Tuesday, October 18, 2011
I don’t consider films – even the few not merely silly or decadent – major cultural events, and have always been puzzled by people who do. Movies play a prominent role in our ever-churning, media-driven culture. But it’s the rapid change itself that’s significant, much more than any particular element within it.
Whenever you see some recent release described as “A brilliant, beautiful masterpiece” (Black Swan), or “Changes everything” (Avatar), or “Redefines a genre” (Pulp Fiction), you can be sure that the cultural “sell-by date” is short indeed.
A Casablanca or The Godfather (Part I) or Lord of the Rings, even religious films like Jesus of Nazareth and The Passion of the Christ, can lay down a long-term marker. But such rare works struggle against the seemingly limitless appetite for diversion (in Pascal’s sense of soul-killing divertissement) that engulfs us all.
Despite all of which, I found myself intrigued by The Way, the new film starring Martin Sheen and his son Emilio Estevez, who wrote and directed the film, a modest but genuine story about the walking pilgrimage from France to the shrine of St. James of Compostela in Spain.
Personally, I am a relentless walker, through everything from city centers to – when I can get there – forests and mountain. Decades ago, I began to be gripped by a need to walk through places – not ride – the way that human beings have for ages.
Long walks undertaken for spiritual purposes put body and soul, together, on a true journey. Charles Péguy, the brilliant French writer (and great walker), single-handedly founded the walking pilgrimage between Notre Dame de Paris and Chartres. As he put it, “the whole problem of the soul opens up before you on the road.”
The Way does not attempt anything so grandiose, and that is one of its strengths. Four people make the month-long pilgrimage to Compostela. Martin Sheen sets out because his son died in an accident on pilgrimage. A Canadian woman claims she’s trying to quit smoking, but we learn she had an abortion and hears the dead child’s voice. A jovial Dutchman says he’s trying to lose weight before a wedding, and an Irishman has writer’s block. In short, a collection of typical modern maladies – concealing spiritual problems.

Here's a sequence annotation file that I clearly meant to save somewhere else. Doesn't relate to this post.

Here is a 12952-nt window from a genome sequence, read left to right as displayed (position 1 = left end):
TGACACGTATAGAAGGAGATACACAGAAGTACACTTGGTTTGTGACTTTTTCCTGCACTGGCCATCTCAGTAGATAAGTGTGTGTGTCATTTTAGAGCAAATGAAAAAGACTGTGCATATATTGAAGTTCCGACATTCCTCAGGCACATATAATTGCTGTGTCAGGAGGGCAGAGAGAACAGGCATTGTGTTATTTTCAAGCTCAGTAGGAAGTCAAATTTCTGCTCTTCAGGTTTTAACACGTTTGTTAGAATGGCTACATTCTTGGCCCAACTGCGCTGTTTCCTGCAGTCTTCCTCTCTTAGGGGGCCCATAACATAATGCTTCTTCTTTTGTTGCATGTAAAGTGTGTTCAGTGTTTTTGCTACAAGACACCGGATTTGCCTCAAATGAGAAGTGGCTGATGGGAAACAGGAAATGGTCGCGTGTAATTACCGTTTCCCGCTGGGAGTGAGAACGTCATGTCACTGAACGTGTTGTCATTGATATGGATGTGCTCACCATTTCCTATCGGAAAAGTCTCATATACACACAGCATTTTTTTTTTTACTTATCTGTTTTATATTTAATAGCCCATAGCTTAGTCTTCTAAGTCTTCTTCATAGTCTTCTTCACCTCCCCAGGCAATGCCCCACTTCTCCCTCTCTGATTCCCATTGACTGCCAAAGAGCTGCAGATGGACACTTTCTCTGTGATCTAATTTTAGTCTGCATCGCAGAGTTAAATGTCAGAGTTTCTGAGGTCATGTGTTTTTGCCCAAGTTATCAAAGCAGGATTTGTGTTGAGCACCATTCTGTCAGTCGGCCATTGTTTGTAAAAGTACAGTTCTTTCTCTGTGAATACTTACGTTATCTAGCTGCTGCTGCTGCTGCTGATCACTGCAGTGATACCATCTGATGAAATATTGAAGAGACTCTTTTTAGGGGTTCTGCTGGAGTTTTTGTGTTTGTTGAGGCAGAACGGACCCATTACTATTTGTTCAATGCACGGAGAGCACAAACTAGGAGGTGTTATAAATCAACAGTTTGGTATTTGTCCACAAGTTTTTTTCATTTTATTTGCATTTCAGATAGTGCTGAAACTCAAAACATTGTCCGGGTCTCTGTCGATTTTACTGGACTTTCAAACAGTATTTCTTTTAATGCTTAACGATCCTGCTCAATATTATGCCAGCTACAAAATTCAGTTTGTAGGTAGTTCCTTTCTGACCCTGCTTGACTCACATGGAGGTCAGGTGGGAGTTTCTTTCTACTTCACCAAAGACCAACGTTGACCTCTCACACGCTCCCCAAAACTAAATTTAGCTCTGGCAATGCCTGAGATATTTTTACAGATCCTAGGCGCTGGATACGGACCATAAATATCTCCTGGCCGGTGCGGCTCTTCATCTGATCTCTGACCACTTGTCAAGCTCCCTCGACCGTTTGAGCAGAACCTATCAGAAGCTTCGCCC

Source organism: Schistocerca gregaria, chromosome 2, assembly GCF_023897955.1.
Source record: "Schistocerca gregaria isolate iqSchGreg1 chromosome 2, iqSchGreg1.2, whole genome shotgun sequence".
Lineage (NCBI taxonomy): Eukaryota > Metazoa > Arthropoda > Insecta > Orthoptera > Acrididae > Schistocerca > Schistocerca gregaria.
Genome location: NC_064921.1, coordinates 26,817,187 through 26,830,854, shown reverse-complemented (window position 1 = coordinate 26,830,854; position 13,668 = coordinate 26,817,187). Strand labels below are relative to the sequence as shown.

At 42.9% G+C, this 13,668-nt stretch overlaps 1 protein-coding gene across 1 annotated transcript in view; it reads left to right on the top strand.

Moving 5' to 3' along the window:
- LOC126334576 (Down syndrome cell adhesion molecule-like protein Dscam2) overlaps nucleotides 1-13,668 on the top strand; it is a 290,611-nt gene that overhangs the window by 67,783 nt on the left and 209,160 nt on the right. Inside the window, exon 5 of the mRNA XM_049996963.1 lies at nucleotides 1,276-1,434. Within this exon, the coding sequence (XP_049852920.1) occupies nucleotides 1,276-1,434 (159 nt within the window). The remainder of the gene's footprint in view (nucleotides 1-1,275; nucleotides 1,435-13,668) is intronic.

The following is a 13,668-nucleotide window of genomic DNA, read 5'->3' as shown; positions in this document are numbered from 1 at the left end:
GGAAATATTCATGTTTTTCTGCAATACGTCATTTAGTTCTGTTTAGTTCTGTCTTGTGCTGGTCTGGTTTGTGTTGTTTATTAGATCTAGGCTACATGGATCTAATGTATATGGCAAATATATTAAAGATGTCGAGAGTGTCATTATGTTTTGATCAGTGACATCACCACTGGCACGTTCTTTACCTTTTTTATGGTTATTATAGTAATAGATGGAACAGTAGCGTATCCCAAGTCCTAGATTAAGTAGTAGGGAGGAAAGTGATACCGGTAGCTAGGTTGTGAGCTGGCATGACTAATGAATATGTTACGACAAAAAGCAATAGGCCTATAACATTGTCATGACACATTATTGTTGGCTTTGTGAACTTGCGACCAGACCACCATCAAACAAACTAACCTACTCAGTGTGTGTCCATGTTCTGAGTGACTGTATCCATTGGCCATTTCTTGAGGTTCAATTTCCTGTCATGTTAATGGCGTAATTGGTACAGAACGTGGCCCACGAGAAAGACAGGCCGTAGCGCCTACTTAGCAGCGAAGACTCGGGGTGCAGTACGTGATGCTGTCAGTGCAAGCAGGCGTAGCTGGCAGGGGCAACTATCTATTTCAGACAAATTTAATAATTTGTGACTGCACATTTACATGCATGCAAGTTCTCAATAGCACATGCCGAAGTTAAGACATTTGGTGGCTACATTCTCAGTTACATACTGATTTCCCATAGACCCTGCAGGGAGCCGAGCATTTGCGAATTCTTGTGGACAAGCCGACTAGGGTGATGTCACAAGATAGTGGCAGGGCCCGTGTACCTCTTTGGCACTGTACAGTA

There are two main types of Christian pilgrimages. One is the Itinerarium mentis in Deum, the soul’s journey into God, involving calibrated stages and the ultimate destination. The other is like The Canterbury Tales, a motley company of pilgrims whose stories mirror human messiness and only achieve partial or indirect resolution.
The Way is definitely in the second category and has drawn some criticism because none of the characters undergoes spectacular transformation. But I think this criticism is misdirected, and not only for The Way. It’s very difficult to portray holiness at any time. The considerable distance between our popular culture and the very notion of holiness makes it even more so.
And is that really what we want from most cultural artifacts anyway? It’s only during the high holy days of mind and spirit that we can really absorb transcendent stories like The Divine Comedy. Most of the time, as Cardinal Newman took pains to explain, we are dealing with artworks by sinful men about sinful men.
And that is a good thing. Why? The reasons are many and complex, but they come down to basically three.
First, few people can do complex philosophy or theology, as Aquinas notes in several places. We can wish it otherwise, but it’s the human situation. The Bible itself is mostly a collection of stories about imperfect people. God Himself seems to think that best conveys the truths needed for salvation.
Second, while lives of the saints and other edifying works are useful and even necessary, they’re usually dreadfully written, hard to read, and only helpful for people who are already well along the road.
By taking that path, The Way is quite effective. All the characters change palpably, though in the end they’re still on the way. In a nice touch, a priest on pilgrimage gives Sheen a rosary. He protests that he’s not very religious, but days later, meeting the priest again, he whispers that, several times, it came in handy. “It usually does,” the priest laughs. A spiritual tactfulness marks the story.
There’s one sour note. The conclusion comes, not at Compostela, moving as that scene is, but on the Atlantic coast at Finisterre, a day’s further walk. A gypsy the pilgrims had met (implausibly inflated by political correctness into a voice of ancient wisdom) advises Sheen to scatter his son’s ashes in the ocean: “It has nothing to do with religion.”
But anyone who believes in a Creator (Sheen and the gypsy do) knows there is nothing untouched by God. This unfortunate postscript, I fear, is a bow to the modern cultural assumption that a pilgrimage is a nice spiritual experience, but that in the end we come down to reality: father, son, and the random forces of nature.
Still, we could use more such films. We aren’t likely to have a culture hospitable to religion anytime soon. For that, we’d need many more people whose souls are open and who simultaneously know how to let the swift cultural flow pass by without disturbing the permanent things. And who still recognize that they are on the way. In short, we need a new cultural spirituality. And we won’t get it by argument alone.
Cardinal Newman had written on his tomb: Ex umbris et imaginibus in veritatem. It’s usually translated “Out of shadows and images into truth,” as if we get to truth by leaving the images of things. But it just may be that, in our circumstances, we will find truth only after we have better images in mind.
Robert Royal is editor-in-chief of The Catholic Thing, and president of the Faith & Reason Institute in Washington, D.C. His most recent book is The God That Did Not Fail: How Religion Built and Sustains the West, now available in paperback from Encounter Books.
at 12:48 PM